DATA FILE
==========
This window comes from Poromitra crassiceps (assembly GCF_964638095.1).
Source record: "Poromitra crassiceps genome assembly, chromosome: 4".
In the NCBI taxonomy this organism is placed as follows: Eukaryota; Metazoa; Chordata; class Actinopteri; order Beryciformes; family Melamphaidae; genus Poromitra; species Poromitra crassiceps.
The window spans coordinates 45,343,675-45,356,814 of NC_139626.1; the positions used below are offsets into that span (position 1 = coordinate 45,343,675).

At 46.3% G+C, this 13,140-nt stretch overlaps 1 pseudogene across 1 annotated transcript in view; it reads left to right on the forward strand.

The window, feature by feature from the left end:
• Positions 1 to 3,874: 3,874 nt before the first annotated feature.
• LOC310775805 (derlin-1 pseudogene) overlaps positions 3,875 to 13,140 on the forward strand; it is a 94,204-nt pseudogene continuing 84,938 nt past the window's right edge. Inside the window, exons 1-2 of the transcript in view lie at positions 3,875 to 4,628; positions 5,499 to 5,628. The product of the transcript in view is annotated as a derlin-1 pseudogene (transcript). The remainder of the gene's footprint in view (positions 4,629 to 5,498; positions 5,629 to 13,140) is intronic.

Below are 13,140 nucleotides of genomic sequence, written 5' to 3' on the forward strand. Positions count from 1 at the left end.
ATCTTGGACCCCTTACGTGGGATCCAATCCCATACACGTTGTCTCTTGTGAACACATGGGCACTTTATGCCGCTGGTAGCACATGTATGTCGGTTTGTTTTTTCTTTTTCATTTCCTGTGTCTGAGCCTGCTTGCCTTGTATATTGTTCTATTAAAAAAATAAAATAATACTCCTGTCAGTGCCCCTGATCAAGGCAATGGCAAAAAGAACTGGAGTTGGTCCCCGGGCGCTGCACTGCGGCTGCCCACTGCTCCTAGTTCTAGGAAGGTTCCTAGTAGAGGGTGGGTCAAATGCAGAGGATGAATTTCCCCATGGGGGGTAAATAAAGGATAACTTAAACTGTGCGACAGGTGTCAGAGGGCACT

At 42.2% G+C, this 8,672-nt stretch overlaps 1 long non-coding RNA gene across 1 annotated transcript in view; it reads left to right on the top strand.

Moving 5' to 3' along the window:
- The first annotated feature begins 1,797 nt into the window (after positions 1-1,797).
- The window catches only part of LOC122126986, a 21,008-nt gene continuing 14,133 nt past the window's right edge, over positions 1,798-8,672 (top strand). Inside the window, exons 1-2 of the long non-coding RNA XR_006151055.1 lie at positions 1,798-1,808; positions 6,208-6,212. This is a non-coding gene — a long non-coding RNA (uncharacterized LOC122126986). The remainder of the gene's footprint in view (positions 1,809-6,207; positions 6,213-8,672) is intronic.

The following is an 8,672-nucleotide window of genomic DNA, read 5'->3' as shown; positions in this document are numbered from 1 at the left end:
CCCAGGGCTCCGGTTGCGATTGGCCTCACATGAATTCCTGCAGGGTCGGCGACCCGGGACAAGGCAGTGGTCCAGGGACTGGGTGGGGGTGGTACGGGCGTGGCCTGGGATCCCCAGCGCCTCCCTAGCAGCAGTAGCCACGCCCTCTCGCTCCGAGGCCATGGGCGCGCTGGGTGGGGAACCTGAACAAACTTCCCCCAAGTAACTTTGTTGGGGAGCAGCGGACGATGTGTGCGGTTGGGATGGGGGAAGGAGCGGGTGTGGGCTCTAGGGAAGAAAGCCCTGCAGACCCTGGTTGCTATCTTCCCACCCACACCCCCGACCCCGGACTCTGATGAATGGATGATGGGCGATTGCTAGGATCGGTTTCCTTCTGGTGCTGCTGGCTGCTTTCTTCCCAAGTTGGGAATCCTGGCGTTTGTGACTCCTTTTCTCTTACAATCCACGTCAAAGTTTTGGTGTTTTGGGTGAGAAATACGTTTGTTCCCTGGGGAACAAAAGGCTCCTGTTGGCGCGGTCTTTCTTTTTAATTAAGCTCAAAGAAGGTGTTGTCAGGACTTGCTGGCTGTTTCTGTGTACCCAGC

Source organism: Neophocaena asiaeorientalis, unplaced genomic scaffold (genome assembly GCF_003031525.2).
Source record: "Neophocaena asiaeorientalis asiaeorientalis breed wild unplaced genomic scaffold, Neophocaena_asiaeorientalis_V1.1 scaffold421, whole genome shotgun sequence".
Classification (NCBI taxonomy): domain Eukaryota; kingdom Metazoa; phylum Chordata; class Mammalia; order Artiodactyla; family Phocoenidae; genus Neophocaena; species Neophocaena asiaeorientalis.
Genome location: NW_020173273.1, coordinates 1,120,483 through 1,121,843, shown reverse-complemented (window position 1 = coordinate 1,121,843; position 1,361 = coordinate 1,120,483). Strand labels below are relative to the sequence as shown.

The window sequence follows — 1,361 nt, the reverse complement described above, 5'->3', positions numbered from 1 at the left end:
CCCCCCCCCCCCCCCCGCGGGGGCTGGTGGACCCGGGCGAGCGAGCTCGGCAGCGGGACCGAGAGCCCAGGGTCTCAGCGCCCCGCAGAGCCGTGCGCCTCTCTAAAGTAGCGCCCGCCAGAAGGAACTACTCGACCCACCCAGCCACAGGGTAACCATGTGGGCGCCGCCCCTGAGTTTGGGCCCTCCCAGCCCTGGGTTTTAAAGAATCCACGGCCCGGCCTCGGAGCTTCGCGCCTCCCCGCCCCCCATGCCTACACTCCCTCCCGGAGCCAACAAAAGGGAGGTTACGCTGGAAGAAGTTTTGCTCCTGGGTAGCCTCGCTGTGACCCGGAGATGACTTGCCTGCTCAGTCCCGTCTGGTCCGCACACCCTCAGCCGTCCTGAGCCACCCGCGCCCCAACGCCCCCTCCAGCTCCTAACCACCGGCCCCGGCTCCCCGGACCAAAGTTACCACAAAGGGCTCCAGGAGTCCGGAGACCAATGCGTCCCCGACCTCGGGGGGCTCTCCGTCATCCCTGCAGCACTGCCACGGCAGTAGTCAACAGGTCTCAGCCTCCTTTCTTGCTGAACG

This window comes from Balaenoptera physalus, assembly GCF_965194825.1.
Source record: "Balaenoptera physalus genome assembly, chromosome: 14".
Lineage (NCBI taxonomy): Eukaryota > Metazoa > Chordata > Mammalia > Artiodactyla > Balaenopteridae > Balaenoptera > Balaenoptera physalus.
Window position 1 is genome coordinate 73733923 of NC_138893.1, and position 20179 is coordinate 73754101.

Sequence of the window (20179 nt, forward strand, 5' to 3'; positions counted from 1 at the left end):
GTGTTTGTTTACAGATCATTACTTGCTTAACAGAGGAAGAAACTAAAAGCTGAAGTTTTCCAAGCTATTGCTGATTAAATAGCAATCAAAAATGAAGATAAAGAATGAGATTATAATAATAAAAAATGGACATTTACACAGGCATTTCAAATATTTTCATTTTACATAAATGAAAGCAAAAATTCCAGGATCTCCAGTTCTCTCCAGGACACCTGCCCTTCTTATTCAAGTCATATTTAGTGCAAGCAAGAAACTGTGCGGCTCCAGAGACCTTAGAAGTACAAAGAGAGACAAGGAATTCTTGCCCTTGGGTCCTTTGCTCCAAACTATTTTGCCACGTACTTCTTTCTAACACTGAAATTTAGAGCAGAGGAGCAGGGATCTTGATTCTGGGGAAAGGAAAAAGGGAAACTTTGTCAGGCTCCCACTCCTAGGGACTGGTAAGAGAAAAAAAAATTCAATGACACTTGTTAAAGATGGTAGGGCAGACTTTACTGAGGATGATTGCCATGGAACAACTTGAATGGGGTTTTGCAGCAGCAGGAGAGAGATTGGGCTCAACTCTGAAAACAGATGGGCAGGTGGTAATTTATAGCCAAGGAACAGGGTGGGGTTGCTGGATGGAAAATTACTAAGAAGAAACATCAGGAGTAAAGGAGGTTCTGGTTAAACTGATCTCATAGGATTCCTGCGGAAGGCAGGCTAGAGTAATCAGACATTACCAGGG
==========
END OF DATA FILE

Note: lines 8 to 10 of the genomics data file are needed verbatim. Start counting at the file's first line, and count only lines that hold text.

• LOC310775805 (derlin-1 pseudogene) overlaps positions 3,875 to 13,140 on the forward strand; it is a 94,204-nt pseudogene continuing 84,938 nt past the window's right edge. Inside the window, exons 1-2 of the transcript in view lie at positions 3,875 to 4,628; positions 5,499 to 5,628. The product of the transcript in view is annotated as a derlin-1 pseudogene (transcript). The remainder of the gene's footprint in view (positions 4,629 to 5,498; positions 5,629 to 13,140) is intronic.

Below are 13,140 nucleotides of genomic sequence, written 5' to 3' on the forward strand. Positions count from 1 at the left end.
ATCTTGGACCCCTTACGTGGGATCCAATCCCATACACGTTGTCTCTTGTGAACACATGGGCACTTTATGCCGCTGGTAGCACATGTATGTCGGTTTGTTTTTTCTTTTTCATTTCCTGTGTCTGAGCCTGCTTGCCTTGTATATTGTTCTATTAAAAAAATAAAATAATACTCCTGTCAGTGCCCCTGATCAAGGCAATGGCAAAAAGAACTGGAGTTGGTCCCCGGGCGCTGCACTGCGGCTGCCCACTGCTCCTAGTTCTAGGAAGGTTCCTAGTAGAGGGTGGGTCAAATGCAGAGGATGAATTTCCCCATGGGGGGTAAATAAAGGATAACTTAAACTGTGCGACAGGTGTCAGAGGGCACT